Why is Putin firing a hypersonic missile in Ukraine?

20 March 2022

5:00 PM

20 March 2022

5:00 PM

Putin, like many other belligerent autocrats, does like his Wunderwaffen, or ‘wonder weapons.’ Now it appears he’s even used one in an act of wasteful overkill in Ukraine: using the hypersonic Kh-47M2 Kinzhal (Dagger) missile to apparently destroy an arms depot in western Ukraine.

The Kinzhal was one of the six ‘magic weapons’ Putin unveiled in a moderately-deranged section of his 2018 state-of-the-nation address, which was memorably enlivened by a computer animation of what looked like a nuclear attack on Donald Trump’s Mar-a-Lago resort in Florida.

As well as the Kinzhal, which along with the RS-28 Sarmat intercontinental ballistic missile was already in service, the magic weapons included the Avangard hypersonic nuclear warhead, a truck-based surface-to-air laser system later named Peresvet, and two doomsday weapons, the Poseidon nuclear-armed underwater drone-torpedo and the Burevestnik nuclear-powered cruise missile (which could fly around the world, but emit a plume of radioactive exhaust all the way).

Only a single Kinzhal had been fired in anger to date, in Syria, and more than anything else as a test of concept. After all, against most targets, a Kinzhal – which is launched from a Tu-22M3 bomber or specially-modified MiG-31K high-altitude jet, and can reach Mach 10 as it flies more than 1,200 miles, dodging on the way to defy air defences – is ridiculous overkill.

The target was reportedly a large underground arsenal in the village of Delyatyn in the Ivano-Frankivsk region, although some reports are questioning the Russian claim. Even if it is not armed with a nuclear warhead, a Kinzhal carries 500 kg of high explosive, which is certainly enough to deliver a serious punch to an underground bunker. But a KAB-1500L laser-guided bomb, for example, has over a tonne of high explosives in its warhead, and is a damn sight cheaper.

This was likely another example of Putin’s signalling – which is the technical euphemism for attempted intimidation – as he displays a system in which Russia has a real technological edge.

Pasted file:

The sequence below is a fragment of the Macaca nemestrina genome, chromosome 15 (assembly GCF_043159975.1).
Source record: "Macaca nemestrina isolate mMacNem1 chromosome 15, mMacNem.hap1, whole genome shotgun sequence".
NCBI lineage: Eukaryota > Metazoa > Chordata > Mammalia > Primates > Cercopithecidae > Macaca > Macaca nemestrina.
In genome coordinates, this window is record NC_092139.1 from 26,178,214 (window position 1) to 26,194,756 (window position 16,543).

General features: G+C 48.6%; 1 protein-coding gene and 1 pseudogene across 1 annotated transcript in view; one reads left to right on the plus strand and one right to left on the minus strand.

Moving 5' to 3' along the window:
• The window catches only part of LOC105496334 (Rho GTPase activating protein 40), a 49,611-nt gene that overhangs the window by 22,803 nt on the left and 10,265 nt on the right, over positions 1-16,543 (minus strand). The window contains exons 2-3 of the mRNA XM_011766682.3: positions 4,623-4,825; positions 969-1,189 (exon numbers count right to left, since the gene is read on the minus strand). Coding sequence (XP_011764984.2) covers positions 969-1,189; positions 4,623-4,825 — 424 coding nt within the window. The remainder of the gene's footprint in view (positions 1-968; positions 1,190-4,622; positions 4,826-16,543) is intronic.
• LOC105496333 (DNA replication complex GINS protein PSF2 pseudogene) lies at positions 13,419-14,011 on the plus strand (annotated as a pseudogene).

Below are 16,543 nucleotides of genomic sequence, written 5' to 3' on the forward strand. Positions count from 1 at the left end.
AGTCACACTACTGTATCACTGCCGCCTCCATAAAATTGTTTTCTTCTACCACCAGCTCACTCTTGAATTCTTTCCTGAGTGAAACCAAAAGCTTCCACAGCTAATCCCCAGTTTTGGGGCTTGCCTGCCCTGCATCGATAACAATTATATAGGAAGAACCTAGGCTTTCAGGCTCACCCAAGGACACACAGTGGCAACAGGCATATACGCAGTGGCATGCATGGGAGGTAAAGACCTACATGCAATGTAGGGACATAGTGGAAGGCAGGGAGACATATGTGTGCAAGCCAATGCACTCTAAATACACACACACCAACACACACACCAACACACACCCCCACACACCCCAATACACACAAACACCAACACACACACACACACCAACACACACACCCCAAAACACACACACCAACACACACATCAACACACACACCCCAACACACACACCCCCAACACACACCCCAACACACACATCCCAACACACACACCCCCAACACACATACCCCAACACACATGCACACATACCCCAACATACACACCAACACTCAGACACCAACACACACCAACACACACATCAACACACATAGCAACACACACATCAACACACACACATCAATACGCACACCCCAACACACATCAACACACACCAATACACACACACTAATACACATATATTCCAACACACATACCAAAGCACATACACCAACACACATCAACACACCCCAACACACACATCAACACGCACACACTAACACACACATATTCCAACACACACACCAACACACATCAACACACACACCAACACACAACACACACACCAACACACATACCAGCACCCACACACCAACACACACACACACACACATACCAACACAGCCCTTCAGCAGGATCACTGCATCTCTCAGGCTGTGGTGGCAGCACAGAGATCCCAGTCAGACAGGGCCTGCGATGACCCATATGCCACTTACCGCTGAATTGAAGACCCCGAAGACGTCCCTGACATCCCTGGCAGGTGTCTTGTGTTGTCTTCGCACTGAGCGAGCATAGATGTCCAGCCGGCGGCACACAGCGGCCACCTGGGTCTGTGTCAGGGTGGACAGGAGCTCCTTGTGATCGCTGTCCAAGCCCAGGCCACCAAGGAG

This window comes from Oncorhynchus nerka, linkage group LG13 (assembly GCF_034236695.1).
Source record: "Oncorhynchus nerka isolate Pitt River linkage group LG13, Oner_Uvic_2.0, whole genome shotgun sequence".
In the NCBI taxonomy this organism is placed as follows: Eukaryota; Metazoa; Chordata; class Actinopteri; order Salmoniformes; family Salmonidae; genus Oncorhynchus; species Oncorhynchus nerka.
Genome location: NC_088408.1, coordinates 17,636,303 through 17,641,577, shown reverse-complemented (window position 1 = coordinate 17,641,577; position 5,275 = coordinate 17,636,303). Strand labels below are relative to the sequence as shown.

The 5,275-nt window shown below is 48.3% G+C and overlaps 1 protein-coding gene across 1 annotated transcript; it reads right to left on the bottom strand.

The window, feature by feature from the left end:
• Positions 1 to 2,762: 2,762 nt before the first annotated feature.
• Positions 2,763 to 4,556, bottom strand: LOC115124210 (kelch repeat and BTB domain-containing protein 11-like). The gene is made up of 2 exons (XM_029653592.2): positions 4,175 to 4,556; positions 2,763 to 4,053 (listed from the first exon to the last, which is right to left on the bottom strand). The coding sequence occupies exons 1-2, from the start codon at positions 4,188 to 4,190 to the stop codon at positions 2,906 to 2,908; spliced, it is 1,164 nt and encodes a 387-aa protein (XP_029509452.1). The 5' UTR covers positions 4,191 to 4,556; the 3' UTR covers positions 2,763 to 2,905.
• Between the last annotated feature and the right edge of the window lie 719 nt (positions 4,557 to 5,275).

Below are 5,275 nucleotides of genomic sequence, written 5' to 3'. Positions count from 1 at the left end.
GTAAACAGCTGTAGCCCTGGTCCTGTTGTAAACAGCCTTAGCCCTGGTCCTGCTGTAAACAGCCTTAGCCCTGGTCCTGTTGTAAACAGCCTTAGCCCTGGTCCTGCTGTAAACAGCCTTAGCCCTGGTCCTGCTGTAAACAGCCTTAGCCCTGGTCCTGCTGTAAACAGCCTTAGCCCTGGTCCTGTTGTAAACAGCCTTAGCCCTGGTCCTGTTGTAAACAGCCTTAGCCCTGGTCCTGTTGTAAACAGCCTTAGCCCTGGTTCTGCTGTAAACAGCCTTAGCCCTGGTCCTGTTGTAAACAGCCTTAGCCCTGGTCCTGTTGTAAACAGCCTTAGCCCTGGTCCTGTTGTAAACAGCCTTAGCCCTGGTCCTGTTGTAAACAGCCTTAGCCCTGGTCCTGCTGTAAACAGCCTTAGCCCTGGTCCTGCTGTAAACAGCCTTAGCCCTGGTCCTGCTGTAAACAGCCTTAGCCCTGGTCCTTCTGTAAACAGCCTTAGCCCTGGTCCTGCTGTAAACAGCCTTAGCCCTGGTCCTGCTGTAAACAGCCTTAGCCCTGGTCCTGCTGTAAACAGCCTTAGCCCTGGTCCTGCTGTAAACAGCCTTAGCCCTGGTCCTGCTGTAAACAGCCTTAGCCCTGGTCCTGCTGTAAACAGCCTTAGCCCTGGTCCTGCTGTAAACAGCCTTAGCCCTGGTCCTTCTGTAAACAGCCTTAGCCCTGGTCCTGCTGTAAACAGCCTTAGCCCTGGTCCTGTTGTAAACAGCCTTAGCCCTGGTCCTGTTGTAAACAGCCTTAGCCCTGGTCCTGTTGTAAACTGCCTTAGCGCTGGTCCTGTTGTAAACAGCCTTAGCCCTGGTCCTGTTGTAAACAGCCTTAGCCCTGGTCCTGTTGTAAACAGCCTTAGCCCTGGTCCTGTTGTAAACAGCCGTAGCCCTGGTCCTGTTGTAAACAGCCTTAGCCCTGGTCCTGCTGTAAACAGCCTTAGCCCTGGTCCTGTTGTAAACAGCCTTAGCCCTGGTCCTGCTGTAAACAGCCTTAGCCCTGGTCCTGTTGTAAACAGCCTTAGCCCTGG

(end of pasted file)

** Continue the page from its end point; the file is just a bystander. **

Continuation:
Much like the televised orders to his defence minister to bring the nuclear forces ‘to a special mode of combat duty’ (which actually turned out to mean very little), unsubtle references to nuclear and nuclear-capable systems are intended presumably to make the West temper its support for Ukraine.

Back in February, after all, Kinzhaland Tsirkon hypersonic missiles (the latter being an anti-shipping system) were launched during the Grom (Thunder) strategic exercises, interpreted in the West as a show of force intended to worry Kyiv and deter the West ahead of the invasion.

Yet the use of the Kinzhal may also reflect the way that Moscow’s stocks of other precision-guided systems appear to be running low. Some speculate that they are simply being conserved for some future offensive, but given that at the best of times the Russian defence industrial sector has trouble turning out the most advanced systems at the required rate, it seems more likely that they are simply being expended more quickly than they can be restocked. Aircraft are flying with ‘dumb’ rather than ‘smart’ bombs, for example, and use of the 152mm 2K25 Krasnopol laser-guided artillery shell has been much less frequent than anticipated.

Given that Russia still has not managed to establish air superiority, then striking a hardened target in the west of the country was therefore a job for a missile. Up to now, the Russians have largely been using Iskander tactical ballistic missiles and Kalibr cruise missiles, both of which have proven highly effective (and can also be armed with nuclear warheads). Yet according to the Ukrainian General Staff, in the first 20 days of the war, the Russians have managed to burn through near enough their entire stock of both missiles.

Therefore an ostensible demonstration of power and capability might also, perversely, prove to be a demonstration of exhaustion of options and resources. Of course, the sad truth is that if the Russians really are running low on precision munitions, that will not stop them fighting, just see them using less accurate firepower – of the sort that risks even greater civilian casualties – in their stead.

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